Butter Garlic Shrimp Recipe

IMG_1350My family and I are probably a few years into our attempt at eating a cleaner diet, hoping to have a positive impact on our health, as well as the overall environment.  And to further both ends, I believe it is important to consume the highest quality proteins whenever possible.

When it comes to seafood, that often (but not always) means wild sourced and not farmed.  Of course, price has a lot to do with what I buy any given day at the grocery, but when I can find wild caught shrimp on sale, then my mind starts thinking that it’s time for me to fire up my butter garlic shrimp recipe!

Food For Thought

As with many of my recipes, this butter garlic shrimp recipe has one main ingredient, which I want to source properly, which is sometimes harder to do that it should be, and then quite a few other lesser used ingredients, which are both easier to find and maybe less important that they be of the utmost highest quality.

Let’s start with the easy ingredients here, butter first!  Grassfed butter all the way.  Ok, I understand the butter itself is not fed grass, but butter made from grass eating cows is so much better for you than from grain fed cows, and it isn’t even close!  Use real yellow butter, not the pale white butter so easily found in the grocery store, and definitely stay away from fake butters and margarines!  Plus, if you want your sauce from this dish to be rich and luxurious, you owe it to yourself, and your body, to use the best butter you can find!

Lemons and garlic, I use organic if possible, just ’cause.  But when I can’t find them, I don’t sweat it too much as I haven’t ever seen those items on the EWG’s list of the dirtiest produce.  When using salt in a recipe, I always try to include a sea salt, to avoid the act of processing food as much as possible and also to hopefully get a few extra minerals into my diet.  Do I really think that a half teaspoon of white kosher salt here or there is going to have a big impact on my health?  No, I don’t, but I still have my preferences.  Same with black pepper and cayenne pepper, I buy organic spices fairly frequently, but don’t stress out when I don’t have them on hand.

IMG_1343Chicken stock is actually pretty important in our house, so maybe I should’ve mentioned it earlier.  But whenever possible I wait to make a recipe that calls for chicken stock until I have made a batch recently, so that I have homemade bone broth and not store bought.

The main reason I prefer to wait until I have my own broth on hand is that I prefer to know what is in my food, plus the fact that  I’m doubtful that any boxed or packaged stock or broth has anywhere near as many health benefits as the homemade chicken stock made in my own kitchen.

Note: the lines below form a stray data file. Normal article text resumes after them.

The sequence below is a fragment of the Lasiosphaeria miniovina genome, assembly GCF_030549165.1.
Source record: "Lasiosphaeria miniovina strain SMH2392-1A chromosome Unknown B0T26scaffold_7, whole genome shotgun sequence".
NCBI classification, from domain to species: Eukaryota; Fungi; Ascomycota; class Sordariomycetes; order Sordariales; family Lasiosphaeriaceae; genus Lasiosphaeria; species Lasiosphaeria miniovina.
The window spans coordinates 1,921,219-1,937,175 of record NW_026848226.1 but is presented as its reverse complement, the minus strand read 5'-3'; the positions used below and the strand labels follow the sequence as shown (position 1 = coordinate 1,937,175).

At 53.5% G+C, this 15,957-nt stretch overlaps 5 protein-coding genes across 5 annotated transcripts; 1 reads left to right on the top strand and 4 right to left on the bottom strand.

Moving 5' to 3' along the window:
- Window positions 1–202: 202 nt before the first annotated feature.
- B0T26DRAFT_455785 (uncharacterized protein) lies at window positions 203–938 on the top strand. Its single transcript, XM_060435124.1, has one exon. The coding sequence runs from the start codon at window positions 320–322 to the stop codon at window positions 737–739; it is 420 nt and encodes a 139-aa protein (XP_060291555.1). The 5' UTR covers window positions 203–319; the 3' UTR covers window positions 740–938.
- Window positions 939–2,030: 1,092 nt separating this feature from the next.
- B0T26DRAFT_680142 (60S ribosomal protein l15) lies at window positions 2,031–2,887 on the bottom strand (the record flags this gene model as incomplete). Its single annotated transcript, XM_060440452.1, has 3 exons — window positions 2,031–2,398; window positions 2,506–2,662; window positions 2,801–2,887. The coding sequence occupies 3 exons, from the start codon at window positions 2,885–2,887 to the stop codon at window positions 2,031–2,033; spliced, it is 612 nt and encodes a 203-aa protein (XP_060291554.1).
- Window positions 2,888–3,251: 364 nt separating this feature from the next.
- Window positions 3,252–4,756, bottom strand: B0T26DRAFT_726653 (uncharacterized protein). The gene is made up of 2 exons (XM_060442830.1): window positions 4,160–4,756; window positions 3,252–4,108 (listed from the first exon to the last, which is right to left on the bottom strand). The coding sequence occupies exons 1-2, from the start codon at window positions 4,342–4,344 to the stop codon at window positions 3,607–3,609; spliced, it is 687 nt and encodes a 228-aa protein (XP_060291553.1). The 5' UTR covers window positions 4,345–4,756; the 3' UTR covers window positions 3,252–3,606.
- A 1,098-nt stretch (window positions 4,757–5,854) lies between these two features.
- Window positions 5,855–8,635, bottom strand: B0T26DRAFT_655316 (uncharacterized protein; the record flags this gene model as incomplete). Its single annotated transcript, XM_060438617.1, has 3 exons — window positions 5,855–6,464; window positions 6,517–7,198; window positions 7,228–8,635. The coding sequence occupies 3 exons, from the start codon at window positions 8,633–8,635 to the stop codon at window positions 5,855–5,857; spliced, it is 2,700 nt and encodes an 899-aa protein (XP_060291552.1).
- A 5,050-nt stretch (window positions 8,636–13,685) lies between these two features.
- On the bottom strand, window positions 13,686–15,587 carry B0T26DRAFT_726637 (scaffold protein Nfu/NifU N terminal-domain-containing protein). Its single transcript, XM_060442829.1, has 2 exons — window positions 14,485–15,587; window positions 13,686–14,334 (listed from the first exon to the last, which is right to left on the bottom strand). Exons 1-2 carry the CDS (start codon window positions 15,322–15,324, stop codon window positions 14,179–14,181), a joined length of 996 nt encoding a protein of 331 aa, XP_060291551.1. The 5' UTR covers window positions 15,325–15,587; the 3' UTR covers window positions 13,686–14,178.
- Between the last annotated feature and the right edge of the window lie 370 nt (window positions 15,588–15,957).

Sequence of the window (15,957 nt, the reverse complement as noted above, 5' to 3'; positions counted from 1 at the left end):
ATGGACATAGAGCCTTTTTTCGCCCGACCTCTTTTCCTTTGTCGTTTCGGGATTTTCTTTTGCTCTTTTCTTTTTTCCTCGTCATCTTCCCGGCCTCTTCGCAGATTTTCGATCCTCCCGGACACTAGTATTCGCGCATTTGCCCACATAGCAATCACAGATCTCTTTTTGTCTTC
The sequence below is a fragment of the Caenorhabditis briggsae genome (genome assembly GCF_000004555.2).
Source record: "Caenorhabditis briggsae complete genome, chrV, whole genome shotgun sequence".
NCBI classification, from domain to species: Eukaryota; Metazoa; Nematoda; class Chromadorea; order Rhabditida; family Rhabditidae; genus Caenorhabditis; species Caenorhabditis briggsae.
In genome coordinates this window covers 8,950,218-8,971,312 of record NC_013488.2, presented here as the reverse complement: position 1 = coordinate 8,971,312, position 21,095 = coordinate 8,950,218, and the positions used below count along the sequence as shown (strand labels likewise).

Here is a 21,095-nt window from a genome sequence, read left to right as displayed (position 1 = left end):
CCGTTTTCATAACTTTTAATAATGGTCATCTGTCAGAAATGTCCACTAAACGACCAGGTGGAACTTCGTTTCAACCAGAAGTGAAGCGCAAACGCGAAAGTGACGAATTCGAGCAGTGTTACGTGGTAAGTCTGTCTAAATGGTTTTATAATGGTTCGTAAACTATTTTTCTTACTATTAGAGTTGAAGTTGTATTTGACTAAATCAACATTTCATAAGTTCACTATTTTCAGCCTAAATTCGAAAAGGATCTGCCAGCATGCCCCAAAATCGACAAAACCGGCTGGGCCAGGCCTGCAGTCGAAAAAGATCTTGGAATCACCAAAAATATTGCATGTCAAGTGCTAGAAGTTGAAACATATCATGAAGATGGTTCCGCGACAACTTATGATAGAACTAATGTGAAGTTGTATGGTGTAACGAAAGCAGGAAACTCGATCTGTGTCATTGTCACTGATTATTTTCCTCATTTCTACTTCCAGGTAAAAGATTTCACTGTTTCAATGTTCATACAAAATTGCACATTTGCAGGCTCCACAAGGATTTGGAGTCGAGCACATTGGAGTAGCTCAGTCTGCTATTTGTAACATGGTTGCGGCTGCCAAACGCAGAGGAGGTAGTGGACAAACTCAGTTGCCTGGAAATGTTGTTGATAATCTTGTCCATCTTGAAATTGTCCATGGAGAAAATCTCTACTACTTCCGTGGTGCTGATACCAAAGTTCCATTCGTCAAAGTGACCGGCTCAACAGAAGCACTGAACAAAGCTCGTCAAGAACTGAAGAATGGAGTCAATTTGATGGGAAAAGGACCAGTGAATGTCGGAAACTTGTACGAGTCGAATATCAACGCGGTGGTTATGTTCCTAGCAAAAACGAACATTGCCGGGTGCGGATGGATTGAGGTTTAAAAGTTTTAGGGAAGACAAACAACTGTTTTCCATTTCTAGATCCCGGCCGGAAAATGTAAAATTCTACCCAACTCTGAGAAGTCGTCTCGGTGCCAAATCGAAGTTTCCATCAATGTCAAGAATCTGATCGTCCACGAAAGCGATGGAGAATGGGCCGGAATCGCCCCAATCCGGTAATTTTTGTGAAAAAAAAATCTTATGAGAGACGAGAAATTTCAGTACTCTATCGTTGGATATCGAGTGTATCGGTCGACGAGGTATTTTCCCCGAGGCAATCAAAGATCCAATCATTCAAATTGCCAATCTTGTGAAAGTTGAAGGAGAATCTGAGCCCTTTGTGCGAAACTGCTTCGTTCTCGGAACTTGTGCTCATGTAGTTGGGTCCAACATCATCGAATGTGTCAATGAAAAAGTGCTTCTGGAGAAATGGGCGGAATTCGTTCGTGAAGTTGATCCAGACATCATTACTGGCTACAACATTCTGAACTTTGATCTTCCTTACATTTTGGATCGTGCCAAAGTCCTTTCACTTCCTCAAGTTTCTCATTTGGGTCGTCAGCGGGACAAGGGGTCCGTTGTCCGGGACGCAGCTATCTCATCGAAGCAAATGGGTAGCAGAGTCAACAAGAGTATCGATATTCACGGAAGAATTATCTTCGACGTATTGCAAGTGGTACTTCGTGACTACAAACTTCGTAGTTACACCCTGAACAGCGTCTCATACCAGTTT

And that leaves us with shrimp, which is a bit of a more complicated subject than I would have ever thought before reading up on them.  Farmed or wild?  Imported or domestic?  Raw or cooked?

It appears there are many different variables at work here.  Wild caught shrimp from some parts of the world are probably not great for us, due to lax enforcements of heath regulations, or maybe the absence of regulations to start with.  And some farming operations are not great either, because they wipe out native habitats to work large scale shrimp farms, and that can have a pretty nasty impact both on the local environment and what toxins and chemicals might be contained in the shrimp as a product of the farming practices.

So what decisions have I made in regards to shrimp?  I’m ok both with farmed shrimp from the US, hoping that our regulations here are better and tighter than those abroad.  And I also like wild caught shrimp from the West Coast of the US and Canada.  But I have to admit that sometimes there’s just too much information and it’s all too confusing, so I buy whatever looks good to me, and cross my fingers!


2 lbs shrimp
1 stick butter
juice from 1 lemon
1/2 cup chicken stock (or fish stock)
1 teaspoon salt
1/2 teaspoon pepper
1/2 teaspoon cayenne pepper
5-10 cloves pressed garlic, or more, personal preference


  1. If using frozen shrimp, your first step is to thaw them, then clean and peel them
  2. Prepare all of your ingredients and have them ready to go
  3. Heat your pan (I used an enamel cast iron pan) over medium to medium high heat
  4. Add two tablespoons of butter to the pan (ghee or coconut oil would work as well), and let melt
  5. Add your shrimp and cook until almost done, only a few minutes, depends upon the size of your shrimp
  6. Remove the shrimp, leaving all liquids behind in the pan
  7. Add the lemon juice, chicken stock, spices and garlic, the stir to combine
  8. Reduce heat to medium low and add two tablespoons of butter
  9. Gently melt butter tabs in the pan, and then add two more at a time, until melted and combined
  10. Add shrimp back to pan, and gently stir until your butter garlic shrimp are fully cooked, then serve
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